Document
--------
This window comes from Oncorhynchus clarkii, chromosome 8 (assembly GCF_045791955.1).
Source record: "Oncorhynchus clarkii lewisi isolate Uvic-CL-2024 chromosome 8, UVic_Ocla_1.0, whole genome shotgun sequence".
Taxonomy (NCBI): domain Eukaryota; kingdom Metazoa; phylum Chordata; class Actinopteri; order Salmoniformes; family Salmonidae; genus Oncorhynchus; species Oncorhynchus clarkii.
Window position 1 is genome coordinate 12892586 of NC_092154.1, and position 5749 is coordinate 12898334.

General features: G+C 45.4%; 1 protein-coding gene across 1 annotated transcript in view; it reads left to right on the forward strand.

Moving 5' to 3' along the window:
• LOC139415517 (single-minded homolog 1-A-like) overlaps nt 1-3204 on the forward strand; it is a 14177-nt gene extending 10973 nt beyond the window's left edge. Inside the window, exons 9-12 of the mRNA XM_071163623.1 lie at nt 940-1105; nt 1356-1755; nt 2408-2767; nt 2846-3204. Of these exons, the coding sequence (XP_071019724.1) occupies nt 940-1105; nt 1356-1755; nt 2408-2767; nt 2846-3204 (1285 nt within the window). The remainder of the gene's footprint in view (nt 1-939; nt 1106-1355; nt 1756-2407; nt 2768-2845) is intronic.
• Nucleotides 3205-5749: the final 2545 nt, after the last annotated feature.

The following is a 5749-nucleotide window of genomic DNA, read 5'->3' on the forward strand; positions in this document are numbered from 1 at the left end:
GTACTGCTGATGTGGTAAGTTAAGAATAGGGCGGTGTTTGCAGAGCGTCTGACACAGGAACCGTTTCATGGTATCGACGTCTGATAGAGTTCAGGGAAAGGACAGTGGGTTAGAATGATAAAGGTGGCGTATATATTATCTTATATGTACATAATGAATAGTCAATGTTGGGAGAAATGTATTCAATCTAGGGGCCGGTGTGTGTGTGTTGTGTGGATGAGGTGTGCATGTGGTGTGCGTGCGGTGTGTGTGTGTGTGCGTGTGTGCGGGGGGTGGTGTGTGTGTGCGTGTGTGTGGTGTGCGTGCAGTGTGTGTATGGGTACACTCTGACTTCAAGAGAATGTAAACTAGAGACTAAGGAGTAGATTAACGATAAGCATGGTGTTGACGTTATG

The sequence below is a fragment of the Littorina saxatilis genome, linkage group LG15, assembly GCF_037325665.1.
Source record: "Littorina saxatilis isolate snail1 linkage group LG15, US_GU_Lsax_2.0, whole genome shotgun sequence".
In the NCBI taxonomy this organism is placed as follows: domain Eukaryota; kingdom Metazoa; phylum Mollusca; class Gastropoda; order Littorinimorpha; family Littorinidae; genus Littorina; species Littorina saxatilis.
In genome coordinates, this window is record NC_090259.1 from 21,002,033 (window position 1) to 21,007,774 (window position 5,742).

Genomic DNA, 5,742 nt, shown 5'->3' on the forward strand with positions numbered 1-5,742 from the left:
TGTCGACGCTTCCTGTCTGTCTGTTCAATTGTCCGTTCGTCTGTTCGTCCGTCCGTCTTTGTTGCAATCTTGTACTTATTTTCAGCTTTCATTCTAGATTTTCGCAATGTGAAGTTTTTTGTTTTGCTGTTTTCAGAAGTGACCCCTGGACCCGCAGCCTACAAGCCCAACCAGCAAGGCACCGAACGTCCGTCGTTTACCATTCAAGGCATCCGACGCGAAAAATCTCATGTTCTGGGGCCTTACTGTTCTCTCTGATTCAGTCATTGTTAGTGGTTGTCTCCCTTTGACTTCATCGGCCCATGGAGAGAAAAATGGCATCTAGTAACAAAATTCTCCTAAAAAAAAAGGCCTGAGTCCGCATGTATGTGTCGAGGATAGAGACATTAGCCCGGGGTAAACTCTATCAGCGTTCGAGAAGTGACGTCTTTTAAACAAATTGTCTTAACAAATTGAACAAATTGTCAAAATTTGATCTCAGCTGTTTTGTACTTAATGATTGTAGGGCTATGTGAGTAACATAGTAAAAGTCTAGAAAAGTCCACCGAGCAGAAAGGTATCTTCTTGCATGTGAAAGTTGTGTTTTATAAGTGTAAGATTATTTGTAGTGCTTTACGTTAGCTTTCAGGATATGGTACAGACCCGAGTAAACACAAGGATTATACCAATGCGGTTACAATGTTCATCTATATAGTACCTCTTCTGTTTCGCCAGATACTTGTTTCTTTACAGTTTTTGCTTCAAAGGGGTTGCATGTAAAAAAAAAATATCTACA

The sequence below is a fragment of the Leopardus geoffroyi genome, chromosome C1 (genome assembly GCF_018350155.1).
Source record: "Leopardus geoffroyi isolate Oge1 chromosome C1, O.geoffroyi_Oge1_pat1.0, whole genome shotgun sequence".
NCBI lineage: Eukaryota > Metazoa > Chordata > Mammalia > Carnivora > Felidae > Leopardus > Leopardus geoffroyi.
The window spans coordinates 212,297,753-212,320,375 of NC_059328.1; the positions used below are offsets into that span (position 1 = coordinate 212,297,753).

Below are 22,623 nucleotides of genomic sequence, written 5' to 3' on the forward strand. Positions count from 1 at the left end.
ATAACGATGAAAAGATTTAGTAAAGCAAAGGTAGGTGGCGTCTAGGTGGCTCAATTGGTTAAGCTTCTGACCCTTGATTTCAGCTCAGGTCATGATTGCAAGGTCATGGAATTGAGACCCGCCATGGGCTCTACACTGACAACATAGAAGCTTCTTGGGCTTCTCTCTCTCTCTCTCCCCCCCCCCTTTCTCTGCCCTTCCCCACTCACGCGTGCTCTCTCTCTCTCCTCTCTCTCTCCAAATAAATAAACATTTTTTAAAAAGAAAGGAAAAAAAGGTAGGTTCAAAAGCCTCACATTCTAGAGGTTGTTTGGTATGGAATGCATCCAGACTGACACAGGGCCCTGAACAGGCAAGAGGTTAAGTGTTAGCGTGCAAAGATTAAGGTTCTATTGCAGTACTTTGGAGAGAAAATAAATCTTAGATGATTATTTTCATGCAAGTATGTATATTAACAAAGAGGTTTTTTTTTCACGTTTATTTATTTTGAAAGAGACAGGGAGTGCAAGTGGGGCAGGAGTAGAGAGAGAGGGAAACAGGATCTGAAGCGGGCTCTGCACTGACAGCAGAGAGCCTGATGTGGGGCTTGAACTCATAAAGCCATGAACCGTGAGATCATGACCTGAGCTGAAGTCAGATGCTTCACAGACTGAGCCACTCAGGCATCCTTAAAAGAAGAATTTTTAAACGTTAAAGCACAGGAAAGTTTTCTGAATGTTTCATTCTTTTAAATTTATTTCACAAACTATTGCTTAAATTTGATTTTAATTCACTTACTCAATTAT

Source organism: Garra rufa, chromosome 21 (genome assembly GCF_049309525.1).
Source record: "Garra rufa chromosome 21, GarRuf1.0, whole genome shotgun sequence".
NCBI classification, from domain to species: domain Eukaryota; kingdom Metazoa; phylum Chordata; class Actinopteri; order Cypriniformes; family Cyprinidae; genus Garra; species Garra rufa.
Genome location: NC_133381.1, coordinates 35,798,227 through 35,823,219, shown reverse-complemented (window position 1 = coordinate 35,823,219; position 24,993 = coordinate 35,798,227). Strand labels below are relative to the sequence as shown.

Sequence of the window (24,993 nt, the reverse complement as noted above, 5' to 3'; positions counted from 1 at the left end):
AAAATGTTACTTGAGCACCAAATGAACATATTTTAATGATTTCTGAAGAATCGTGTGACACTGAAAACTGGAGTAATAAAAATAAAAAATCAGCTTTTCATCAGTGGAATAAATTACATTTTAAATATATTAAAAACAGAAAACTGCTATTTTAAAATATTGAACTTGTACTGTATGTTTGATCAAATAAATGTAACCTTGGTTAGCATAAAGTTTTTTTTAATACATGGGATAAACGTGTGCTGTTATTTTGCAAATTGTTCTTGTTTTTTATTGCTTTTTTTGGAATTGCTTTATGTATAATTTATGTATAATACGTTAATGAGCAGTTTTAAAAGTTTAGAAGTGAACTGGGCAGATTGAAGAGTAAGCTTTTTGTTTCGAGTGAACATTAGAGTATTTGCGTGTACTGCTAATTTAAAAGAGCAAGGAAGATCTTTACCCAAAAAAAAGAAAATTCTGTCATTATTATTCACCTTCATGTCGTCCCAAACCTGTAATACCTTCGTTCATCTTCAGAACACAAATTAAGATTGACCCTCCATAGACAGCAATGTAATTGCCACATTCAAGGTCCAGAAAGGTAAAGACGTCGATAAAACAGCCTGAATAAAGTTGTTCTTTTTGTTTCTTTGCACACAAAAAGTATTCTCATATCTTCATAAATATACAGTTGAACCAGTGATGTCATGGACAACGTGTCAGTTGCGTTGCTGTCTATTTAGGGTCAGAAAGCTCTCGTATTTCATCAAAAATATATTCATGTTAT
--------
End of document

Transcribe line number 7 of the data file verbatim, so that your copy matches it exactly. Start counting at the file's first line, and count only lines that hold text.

• LOC139415517 (single-minded homolog 1-A-like) overlaps nt 1-3204 on the forward strand; it is a 14177-nt gene extending 10973 nt beyond the window's left edge. Inside the window, exons 9-12 of the mRNA XM_071163623.1 lie at nt 940-1105; nt 1356-1755; nt 2408-2767; nt 2846-3204. Of these exons, the coding sequence (XP_071019724.1) occupies nt 940-1105; nt 1356-1755; nt 2408-2767; nt 2846-3204 (1285 nt within the window). The remainder of the gene's footprint in view (nt 1-939; nt 1106-1355; nt 1756-2407; nt 2768-2845) is intronic.